Last week, San Francisco hosted the GigaOm Structure, a conference for cloud developers, users, hackers, spies and the usual suspects with their heads in the clouds. Brad Smith, General Counsel for Microsoft spoke on Data Privacy and Security. “One of the fundamental prerequisites of being in the cloud business,” he said, “is you must offer services that people trust.” And since last June, there’s been “a double-digit decline in people’s trust in American tech companies in key places like Brussels and Berlin and Brasilia. This has put trust at risk.” And it’s likely to get worse.
“The longer we wait or the less we do the worse the problem becomes. We are seeing other governments consider new procurement rules – procurement rules that could effectively freeze out US-based companies.”
Some analysts have forecast the loss of trust over the next few years will add up to a loss of $180 billion over the next few years to cloud computing hosts and service providers. Given the scale of the threat mass surveillance poses to American tech firms, the incommensurate scale of their response has been surprising. After getting snookered by the Administration and Congress, Big Tech has fought back to a degree, intensifying its lobbying efforts in Congress while making efforts to placate domestic and foreign customers alike. Maybe the increased lobbying had an effect in the House, where an overwhelming majority of representatives voted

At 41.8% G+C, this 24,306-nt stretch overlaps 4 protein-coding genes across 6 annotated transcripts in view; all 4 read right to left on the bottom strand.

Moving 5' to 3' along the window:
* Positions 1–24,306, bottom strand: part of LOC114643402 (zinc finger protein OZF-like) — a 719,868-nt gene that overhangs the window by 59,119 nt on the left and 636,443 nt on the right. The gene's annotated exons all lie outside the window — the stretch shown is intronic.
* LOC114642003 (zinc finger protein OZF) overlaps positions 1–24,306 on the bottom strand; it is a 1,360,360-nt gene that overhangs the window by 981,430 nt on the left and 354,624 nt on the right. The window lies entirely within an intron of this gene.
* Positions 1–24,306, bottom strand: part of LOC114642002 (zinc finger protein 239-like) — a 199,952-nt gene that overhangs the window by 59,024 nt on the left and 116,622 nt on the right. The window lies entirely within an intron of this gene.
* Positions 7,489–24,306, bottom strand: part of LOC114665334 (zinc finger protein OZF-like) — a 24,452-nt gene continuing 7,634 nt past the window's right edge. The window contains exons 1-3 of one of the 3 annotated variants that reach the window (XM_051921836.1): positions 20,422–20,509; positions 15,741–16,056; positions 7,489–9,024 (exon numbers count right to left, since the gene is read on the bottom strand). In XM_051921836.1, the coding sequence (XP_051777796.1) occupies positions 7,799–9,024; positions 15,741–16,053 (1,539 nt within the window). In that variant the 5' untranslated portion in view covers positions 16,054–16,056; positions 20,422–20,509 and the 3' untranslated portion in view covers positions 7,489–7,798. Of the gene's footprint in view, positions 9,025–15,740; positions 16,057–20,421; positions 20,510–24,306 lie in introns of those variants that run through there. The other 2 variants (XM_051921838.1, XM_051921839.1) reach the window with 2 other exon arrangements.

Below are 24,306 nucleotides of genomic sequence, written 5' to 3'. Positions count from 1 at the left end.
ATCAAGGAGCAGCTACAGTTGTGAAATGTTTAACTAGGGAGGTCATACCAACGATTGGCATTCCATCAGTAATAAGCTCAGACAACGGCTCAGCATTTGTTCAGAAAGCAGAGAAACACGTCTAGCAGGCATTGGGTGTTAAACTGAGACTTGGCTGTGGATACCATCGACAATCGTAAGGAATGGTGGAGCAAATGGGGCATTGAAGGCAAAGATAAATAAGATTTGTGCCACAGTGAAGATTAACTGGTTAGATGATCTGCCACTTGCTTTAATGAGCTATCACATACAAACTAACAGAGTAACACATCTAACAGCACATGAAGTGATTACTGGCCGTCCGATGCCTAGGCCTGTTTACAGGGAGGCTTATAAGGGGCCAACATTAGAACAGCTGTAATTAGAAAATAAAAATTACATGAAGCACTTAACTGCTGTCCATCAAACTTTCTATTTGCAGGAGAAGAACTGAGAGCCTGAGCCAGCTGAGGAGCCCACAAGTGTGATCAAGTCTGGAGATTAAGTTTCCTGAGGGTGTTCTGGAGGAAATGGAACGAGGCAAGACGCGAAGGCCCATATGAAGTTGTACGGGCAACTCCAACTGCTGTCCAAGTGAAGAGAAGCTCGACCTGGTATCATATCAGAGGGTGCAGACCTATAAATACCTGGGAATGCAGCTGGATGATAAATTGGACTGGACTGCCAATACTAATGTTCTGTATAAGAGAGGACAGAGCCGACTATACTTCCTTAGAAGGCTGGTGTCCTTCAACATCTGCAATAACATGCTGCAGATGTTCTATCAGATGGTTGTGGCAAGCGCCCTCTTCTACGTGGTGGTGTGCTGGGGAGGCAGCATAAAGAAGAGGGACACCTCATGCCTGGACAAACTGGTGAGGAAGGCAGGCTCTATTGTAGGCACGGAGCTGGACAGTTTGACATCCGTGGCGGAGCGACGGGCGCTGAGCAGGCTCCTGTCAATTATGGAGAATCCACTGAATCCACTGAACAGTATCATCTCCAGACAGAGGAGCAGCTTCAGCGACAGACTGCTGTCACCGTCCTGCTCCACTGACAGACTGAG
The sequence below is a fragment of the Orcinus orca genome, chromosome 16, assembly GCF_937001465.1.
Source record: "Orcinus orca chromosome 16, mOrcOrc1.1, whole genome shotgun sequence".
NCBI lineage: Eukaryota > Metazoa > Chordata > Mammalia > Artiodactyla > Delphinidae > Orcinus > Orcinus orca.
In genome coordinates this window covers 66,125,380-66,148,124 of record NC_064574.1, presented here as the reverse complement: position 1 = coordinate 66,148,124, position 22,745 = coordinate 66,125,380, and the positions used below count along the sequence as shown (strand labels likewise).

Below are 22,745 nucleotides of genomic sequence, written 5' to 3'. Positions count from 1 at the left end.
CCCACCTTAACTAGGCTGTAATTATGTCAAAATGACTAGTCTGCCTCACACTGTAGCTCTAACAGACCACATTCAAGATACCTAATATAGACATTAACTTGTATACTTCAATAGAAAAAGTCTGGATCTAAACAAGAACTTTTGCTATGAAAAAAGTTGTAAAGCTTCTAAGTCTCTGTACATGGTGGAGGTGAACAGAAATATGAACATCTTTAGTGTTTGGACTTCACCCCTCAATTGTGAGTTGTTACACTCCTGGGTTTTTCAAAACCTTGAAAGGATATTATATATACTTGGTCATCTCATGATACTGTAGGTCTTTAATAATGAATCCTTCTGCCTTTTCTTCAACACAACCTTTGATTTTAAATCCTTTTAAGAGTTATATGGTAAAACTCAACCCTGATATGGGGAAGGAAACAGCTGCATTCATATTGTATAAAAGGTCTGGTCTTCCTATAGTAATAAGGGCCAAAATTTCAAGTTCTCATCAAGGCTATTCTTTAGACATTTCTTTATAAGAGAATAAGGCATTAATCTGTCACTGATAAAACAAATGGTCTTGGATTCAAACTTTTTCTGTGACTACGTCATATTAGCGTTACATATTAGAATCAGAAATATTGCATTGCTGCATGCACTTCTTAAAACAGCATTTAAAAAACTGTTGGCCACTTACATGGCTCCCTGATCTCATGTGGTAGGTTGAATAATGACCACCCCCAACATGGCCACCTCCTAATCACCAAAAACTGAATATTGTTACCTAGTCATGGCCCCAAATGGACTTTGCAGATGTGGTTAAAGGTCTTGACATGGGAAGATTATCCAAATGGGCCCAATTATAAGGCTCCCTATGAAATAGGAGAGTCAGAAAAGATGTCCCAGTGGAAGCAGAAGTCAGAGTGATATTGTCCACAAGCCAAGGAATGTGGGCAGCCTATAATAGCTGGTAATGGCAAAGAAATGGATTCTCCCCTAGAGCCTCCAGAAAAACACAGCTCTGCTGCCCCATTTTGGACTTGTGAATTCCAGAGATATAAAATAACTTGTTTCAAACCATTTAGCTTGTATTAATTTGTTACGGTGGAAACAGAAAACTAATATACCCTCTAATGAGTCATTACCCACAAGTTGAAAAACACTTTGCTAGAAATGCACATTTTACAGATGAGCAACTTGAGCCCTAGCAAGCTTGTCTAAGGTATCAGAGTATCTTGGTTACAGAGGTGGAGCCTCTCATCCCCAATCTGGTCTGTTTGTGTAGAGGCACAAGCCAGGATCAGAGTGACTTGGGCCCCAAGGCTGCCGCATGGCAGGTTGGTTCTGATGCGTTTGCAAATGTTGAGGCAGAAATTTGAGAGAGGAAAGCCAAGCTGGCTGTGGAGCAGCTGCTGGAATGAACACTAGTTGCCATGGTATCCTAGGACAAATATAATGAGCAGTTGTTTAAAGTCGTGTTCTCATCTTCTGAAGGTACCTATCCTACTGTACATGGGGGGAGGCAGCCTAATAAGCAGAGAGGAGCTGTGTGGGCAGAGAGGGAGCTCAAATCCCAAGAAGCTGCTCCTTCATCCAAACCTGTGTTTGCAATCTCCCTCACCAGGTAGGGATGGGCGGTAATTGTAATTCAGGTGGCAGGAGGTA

to strip the agency of its powers to search Americans’ emails without a warrant, to prohibit the NSA or CIA from pressuring tech companies to install so-called “back doors” in their commercial hardware and software, and to bar NSA from sabotaging common encryption standards set by the government.
What they voted on was an amendment to the Defense Authorization Bill which is now in the Senate. It has a ways to go before it becomes law. Which possibly explains why a majority of Congress could vote to free the Panopticon one day and restrain it the next. Update: Candidate-in-waiting Hillary Clinton now supports some form of NSA reform. (Candidate Barack Obama supported NSA reform in 2008). Three Senators suggest President Obama could end the phone and internet dragnet today. Update: Time to cash in for General Keith “Haystack” Alexander, chief Panopticon ideologue. Recently he pitched his wares to the Securities Industry and Financial Markets Association. His asking price for advice is $600,000 a month (down from a million). No doubt he regrets the problems he’s caused for U.S. tech firms, but on a personal level, the future could not be brighter.